Every Duncan Aviation Location Now United Under First-Ever Single FAA-Issued Certificate

Duncan Aviation announced it has received the first-ever FAA-issued Repair Station certificate, uniting all of its facilities and Satellites under a single Repair Station number (JGVR194F). On October 29, the Duncan Aviation Satellites and Additional Fixed Locations (AFLs) in Oxford, Connecticut; Bedford, Massachusetts; Teterboro and Morristown, New Jersey; and White Plains, New York; began operating as AFLs under the Duncan Aviation Repair Station certificate in Lincoln, Nebraska.

The remaining main facilities in Battle Creek, Michigan, and Provo, Utah, as well as the rest of Duncan Aviation’s Satellites and AFLs, transitioned to the Lincoln Repair Station certificate on December 10. The quality team at Duncan Aviation, lead by Mike Mertens, enterprise quality manager, transitioned the first five Satellites, resolved issues, and transitioned the wider enterprise prior to surrendering the dozens of separate repair station certificates.

It’s also the first time that the FAA has granted a single repair station certificate for multi-location facilities. Now, instead of consulting dozens of FAA Flight Standard District Offices (FSDO) representatives in dozens of different locations throughout the country, every Duncan Aviation location will consult the FSDO in Lincoln, Nebraska.

“Although, briefly, the transition complicated things on our end because the Satellites have been operating the same way for more than 38 years, it will actually make our goal of meeting our customer needs much easier,” said Matt Nelson, enterprise manager of satellite operations. “We’re now able to send technicians from one location to another without worrying which repair station number they’re working under. It will also allow us more flexibility in the addition and removal of certain capabilities.”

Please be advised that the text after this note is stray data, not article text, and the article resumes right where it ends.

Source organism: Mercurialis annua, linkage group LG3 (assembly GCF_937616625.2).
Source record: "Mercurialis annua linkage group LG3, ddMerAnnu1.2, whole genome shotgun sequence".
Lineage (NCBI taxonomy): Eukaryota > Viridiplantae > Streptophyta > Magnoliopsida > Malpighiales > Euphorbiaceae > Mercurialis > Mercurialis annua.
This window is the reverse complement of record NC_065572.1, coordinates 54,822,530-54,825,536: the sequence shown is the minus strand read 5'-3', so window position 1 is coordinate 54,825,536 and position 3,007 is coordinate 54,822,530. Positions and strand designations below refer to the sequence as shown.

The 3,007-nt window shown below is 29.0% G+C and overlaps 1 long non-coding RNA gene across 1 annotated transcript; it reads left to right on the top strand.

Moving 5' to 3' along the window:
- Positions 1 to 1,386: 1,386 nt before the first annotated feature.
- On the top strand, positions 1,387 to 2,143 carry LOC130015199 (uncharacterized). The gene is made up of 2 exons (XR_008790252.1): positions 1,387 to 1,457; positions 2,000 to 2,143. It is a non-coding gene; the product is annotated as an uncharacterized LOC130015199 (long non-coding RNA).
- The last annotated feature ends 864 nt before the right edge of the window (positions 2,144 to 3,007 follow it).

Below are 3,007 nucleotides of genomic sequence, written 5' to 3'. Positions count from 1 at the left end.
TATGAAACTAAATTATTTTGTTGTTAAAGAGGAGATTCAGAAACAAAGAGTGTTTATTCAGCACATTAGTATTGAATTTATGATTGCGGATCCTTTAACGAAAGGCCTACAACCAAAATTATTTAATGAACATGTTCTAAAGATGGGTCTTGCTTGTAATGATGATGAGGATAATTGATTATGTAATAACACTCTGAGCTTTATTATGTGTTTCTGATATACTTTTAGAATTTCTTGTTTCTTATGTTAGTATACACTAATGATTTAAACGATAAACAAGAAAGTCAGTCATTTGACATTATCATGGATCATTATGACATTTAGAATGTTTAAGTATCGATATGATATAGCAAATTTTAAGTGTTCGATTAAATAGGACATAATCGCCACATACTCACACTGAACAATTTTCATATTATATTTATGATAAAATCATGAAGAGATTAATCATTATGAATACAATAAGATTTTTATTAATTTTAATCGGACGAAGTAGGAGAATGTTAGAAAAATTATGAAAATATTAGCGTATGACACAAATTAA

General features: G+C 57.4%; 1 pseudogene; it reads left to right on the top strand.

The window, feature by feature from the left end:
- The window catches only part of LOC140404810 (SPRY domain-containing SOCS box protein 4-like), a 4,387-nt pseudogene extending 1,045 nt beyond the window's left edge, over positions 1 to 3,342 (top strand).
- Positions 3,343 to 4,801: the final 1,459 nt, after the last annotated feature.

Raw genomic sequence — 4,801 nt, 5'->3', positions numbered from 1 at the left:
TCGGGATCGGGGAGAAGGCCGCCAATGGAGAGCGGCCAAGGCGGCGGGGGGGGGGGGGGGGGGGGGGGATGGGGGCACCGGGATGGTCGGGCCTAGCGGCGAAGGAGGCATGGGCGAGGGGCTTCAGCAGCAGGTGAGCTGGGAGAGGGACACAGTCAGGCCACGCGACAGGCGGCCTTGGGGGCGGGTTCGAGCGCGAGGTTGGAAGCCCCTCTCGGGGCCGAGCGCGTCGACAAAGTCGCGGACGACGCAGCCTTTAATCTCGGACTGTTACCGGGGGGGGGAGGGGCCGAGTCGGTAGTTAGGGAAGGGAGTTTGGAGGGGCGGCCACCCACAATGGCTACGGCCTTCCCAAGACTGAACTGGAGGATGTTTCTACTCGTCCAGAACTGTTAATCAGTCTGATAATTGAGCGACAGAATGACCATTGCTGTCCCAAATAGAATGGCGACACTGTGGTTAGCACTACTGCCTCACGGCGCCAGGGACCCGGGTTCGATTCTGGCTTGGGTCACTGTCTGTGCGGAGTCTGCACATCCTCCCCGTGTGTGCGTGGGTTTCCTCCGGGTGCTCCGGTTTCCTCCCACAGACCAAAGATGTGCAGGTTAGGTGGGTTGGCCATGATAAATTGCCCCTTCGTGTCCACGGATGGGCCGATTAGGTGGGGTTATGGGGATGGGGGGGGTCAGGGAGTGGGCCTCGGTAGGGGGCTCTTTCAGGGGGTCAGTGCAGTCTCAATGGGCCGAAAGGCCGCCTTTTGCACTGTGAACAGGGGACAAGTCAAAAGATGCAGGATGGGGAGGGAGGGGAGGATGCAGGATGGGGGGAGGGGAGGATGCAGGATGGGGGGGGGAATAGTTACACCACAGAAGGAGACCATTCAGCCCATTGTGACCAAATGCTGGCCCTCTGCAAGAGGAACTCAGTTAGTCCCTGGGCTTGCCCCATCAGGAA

Duncan Aviation says the greatest benefit to their customers is that with one group overseeing and supporting all of the locations, the service will be the same at every location.

“Theoretically, the service we provide has been the same no matter the location, but with each location dealing with different FAA personnel, there was always the possibility of slightly different interpretations of rules,” says Mertens. “Now, with only one person, there will be one interpretation. As a result, we will be even more consistent in providing the same service at every location.”

The single repair station number will allow the FAA to shift its focus from administrative tasks to safety issues.

“A further benefit Duncan Aviation’s customers is that the FAA will look at workorders for technicians on the floor,” says Mertens. “Roughly one-third will be looked at by the FAA FSDO team in Lincoln, one-third will be looked at by the local FSDO team at the request of Lincoln, and one-third will be inspected by Mike Brown Duncan’s Aviation enterprise manager of the safety management system and Jeff King, quality chief inspector. This allows inspectors at all of the locations to focus on airworthiness instead of administrative issues.”

Duncan Aviation had been operating under the same repair station manual, but up until December 10, 2023, there were dozens of FAA inspectors overseeing the 23 different certificated repair stations, all of which required a separate review.

“This unification will simplify things dramatically for the FAA, by having only one group inspecting the standard requirements,” says Mertens.